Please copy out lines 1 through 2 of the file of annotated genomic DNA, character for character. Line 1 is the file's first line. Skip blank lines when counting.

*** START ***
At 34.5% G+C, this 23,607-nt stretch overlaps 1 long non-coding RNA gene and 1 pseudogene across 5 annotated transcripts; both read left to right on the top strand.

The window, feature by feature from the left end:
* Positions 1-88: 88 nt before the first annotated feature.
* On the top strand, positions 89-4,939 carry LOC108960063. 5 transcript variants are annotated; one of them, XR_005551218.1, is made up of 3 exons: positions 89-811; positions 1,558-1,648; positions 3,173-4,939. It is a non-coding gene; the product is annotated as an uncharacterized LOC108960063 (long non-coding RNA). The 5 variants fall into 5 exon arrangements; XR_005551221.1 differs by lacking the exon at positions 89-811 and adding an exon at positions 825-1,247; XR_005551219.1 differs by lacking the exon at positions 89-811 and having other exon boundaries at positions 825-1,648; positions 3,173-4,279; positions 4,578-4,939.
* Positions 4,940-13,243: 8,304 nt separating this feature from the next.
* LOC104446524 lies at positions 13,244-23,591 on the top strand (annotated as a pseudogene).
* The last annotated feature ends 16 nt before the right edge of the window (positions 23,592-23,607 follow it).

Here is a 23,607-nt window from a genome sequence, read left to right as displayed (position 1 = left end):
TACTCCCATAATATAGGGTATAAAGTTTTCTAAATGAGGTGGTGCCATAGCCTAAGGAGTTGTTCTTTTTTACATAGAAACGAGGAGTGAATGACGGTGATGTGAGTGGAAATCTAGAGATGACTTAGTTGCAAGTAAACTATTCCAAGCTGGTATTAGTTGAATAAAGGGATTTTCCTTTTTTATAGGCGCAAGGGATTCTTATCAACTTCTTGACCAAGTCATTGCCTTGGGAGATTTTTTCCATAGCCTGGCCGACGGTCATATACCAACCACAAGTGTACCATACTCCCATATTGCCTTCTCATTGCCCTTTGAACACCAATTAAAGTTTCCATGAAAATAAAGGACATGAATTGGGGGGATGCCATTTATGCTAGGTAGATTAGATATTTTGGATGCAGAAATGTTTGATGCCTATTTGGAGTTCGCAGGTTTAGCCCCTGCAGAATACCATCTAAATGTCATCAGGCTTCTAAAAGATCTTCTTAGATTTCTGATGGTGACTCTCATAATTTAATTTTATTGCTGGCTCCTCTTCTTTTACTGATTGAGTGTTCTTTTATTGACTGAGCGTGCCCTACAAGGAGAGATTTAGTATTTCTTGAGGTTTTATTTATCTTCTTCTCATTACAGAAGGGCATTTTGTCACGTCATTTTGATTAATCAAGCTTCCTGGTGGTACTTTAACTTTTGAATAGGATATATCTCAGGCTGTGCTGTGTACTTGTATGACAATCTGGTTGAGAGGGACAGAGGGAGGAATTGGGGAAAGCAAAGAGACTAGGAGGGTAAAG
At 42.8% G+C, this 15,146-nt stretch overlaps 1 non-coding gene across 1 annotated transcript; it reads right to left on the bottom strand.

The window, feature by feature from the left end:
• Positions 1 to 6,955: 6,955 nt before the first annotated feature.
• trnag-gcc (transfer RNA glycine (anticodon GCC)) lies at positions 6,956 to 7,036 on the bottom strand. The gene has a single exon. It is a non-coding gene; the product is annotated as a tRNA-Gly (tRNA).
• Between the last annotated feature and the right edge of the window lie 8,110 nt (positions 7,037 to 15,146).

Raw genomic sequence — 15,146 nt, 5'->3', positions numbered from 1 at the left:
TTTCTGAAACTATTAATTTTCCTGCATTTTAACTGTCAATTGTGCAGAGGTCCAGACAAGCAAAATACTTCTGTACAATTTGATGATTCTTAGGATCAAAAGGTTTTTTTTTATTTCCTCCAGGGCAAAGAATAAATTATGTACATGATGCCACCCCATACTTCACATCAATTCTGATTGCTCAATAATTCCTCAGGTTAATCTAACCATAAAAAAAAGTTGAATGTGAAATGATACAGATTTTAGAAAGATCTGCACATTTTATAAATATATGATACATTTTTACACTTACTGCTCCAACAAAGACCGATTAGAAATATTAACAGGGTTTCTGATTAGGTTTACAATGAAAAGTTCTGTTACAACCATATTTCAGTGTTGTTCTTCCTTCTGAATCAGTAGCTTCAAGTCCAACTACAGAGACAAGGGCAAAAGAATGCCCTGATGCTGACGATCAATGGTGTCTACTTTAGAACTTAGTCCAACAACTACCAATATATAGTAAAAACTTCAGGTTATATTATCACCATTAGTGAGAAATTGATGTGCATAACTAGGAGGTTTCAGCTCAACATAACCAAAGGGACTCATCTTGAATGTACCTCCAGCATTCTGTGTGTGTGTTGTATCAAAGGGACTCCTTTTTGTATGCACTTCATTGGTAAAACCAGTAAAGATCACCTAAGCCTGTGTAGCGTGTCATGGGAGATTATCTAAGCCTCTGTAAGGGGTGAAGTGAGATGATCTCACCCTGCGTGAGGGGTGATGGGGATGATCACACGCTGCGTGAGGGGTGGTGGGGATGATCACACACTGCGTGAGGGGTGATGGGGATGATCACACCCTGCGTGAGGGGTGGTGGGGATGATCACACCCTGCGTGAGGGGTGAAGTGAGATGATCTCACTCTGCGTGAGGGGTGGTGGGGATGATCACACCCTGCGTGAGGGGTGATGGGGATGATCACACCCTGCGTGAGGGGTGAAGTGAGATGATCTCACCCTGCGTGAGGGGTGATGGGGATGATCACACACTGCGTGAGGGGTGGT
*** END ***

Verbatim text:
At 34.5% G+C, this 23,607-nt stretch overlaps 1 long non-coding RNA gene and 1 pseudogene across 5 annotated transcripts; both read left to right on the top strand.

The window, feature by feature from the left end: